Friday, October 18, 2019

US v. Thornhill, No. 18-30046 (10-16-19)(Tallman w/Ikuta; N. Smith concurring). The 9th affirms a conviction for receipt of child porn, holding that the district court did not abuse its discretion in admitting evidence of defendant’s prior Alaska state conviction for sexual abuse of a minor in the second degree. The admission came in under Fed R Evid 414(a) and under the 403 balancing test. It met the US v LeMay, 260 F.3d 1018 (9th Cir 2001) factors, recognize the similarity of the prior acts, the closeness of time, the frequency of prior acts, the presence of lack of intervening circumstances, and the necessity. LeMay recognizes the devastating impact of such evidence. Here, the 9th finds on balance the admission was probative. It went to knowledge and motive. Admission was not outweighed by unfair prejudice. The court evaluated the factors at the start of this short trial (only one witness and many stipulations). The 9th rejects defendant’s argument that admission analysis must occur at the end of testimony or the govt’s case. The 9th finds this inflexible. Courts have discretion to control trials and deciding when to allow admission.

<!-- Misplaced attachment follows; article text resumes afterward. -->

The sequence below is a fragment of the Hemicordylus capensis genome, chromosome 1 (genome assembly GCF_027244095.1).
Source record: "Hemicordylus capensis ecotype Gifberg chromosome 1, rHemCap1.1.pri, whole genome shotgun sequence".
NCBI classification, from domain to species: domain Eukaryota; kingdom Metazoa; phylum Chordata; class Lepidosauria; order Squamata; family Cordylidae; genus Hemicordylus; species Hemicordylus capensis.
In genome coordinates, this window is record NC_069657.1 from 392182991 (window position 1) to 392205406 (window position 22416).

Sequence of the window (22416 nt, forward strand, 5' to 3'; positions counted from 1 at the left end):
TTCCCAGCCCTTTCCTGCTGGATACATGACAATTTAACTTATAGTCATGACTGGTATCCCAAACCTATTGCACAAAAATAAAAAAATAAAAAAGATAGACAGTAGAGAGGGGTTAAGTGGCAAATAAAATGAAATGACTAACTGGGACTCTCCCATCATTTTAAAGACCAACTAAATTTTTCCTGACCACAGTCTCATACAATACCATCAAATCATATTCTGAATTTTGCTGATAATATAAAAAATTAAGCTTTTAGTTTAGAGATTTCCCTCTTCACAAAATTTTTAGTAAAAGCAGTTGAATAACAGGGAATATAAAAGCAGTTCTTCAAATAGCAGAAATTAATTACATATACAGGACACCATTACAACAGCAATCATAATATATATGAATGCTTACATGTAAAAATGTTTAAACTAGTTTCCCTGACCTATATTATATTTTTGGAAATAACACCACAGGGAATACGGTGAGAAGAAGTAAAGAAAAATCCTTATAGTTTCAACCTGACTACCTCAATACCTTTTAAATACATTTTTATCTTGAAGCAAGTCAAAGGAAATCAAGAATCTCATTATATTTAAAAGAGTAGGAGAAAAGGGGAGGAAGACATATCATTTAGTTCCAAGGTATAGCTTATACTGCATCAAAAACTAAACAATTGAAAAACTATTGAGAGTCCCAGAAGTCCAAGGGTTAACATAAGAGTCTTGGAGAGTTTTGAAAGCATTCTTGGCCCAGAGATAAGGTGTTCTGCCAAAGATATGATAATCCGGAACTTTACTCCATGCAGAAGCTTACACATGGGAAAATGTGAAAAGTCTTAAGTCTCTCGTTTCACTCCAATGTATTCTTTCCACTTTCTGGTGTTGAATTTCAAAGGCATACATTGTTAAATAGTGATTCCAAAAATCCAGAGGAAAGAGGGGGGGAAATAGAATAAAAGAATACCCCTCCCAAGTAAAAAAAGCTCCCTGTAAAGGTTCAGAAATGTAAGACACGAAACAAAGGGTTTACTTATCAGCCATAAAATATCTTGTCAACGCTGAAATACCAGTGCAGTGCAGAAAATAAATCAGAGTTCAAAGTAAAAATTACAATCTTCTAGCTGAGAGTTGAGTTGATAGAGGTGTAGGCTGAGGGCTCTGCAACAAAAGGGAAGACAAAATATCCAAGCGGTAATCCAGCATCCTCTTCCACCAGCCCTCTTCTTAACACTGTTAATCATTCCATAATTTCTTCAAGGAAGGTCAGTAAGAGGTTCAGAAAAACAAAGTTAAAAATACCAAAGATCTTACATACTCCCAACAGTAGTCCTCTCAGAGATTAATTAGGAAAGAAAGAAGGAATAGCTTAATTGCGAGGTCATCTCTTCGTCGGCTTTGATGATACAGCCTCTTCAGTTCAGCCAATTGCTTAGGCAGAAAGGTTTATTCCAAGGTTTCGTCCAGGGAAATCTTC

Concurring, N. Smith would require the timing to be at the end of evidence for admission. A court under LeMay must weigh admission in light of the evidence produced and the need. This was not done here. However, any error was harmless.

The decision is here:


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